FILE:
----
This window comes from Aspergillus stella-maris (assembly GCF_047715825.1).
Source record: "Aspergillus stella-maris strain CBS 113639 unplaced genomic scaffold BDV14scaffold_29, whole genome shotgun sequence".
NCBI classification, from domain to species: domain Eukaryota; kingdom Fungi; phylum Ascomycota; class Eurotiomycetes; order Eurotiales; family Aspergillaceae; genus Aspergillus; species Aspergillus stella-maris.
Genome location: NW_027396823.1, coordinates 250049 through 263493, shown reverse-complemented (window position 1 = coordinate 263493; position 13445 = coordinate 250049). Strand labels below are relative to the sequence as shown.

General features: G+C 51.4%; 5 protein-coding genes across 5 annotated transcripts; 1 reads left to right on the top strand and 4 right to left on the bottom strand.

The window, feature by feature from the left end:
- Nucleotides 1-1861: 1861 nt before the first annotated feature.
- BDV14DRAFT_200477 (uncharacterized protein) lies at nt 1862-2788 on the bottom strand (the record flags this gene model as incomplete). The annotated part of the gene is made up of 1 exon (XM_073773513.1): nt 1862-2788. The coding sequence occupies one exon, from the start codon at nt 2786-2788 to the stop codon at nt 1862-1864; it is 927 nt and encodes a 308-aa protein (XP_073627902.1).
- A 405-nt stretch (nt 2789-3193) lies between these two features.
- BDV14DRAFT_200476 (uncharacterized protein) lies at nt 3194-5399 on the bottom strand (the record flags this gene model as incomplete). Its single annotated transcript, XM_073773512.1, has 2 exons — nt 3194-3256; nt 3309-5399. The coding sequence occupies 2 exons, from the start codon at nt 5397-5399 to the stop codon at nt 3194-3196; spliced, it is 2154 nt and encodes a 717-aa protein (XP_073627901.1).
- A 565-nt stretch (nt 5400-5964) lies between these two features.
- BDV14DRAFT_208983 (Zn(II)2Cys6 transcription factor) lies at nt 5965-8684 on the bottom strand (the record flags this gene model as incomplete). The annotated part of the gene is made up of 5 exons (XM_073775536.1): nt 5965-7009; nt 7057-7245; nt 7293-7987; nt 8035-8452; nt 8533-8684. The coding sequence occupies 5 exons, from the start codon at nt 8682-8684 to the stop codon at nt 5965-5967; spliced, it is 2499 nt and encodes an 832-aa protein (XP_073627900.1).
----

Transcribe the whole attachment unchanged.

This window comes from Aspergillus stella-maris (assembly GCF_047715825.1).
Source record: "Aspergillus stella-maris strain CBS 113639 unplaced genomic scaffold BDV14scaffold_29, whole genome shotgun sequence".
NCBI classification, from domain to species: domain Eukaryota; kingdom Fungi; phylum Ascomycota; class Eurotiomycetes; order Eurotiales; family Aspergillaceae; genus Aspergillus; species Aspergillus stella-maris.
Genome location: NW_027396823.1, coordinates 250049 through 263493, shown reverse-complemented (window position 1 = coordinate 263493; position 13445 = coordinate 250049). Strand labels below are relative to the sequence as shown.

General features: G+C 51.4%; 5 protein-coding genes across 5 annotated transcripts; 1 reads left to right on the top strand and 4 right to left on the bottom strand.

The window, feature by feature from the left end:
- Nucleotides 1-1861: 1861 nt before the first annotated feature.
- BDV14DRAFT_200477 (uncharacterized protein) lies at nt 1862-2788 on the bottom strand (the record flags this gene model as incomplete). The annotated part of the gene is made up of 1 exon (XM_073773513.1): nt 1862-2788. The coding sequence occupies one exon, from the start codon at nt 2786-2788 to the stop codon at nt 1862-1864; it is 927 nt and encodes a 308-aa protein (XP_073627902.1).
- A 405-nt stretch (nt 2789-3193) lies between these two features.
- BDV14DRAFT_200476 (uncharacterized protein) lies at nt 3194-5399 on the bottom strand (the record flags this gene model as incomplete). Its single annotated transcript, XM_073773512.1, has 2 exons — nt 3194-3256; nt 3309-5399. The coding sequence occupies 2 exons, from the start codon at nt 5397-5399 to the stop codon at nt 3194-3196; spliced, it is 2154 nt and encodes a 717-aa protein (XP_073627901.1).
- A 565-nt stretch (nt 5400-5964) lies between these two features.
- BDV14DRAFT_208983 (Zn(II)2Cys6 transcription factor) lies at nt 5965-8684 on the bottom strand (the record flags this gene model as incomplete). The annotated part of the gene is made up of 5 exons (XM_073775536.1): nt 5965-7009; nt 7057-7245; nt 7293-7987; nt 8035-8452; nt 8533-8684. The coding sequence occupies 5 exons, from the start codon at nt 8682-8684 to the stop codon at nt 5965-5967; spliced, it is 2499 nt and encodes an 832-aa protein (XP_073627900.1).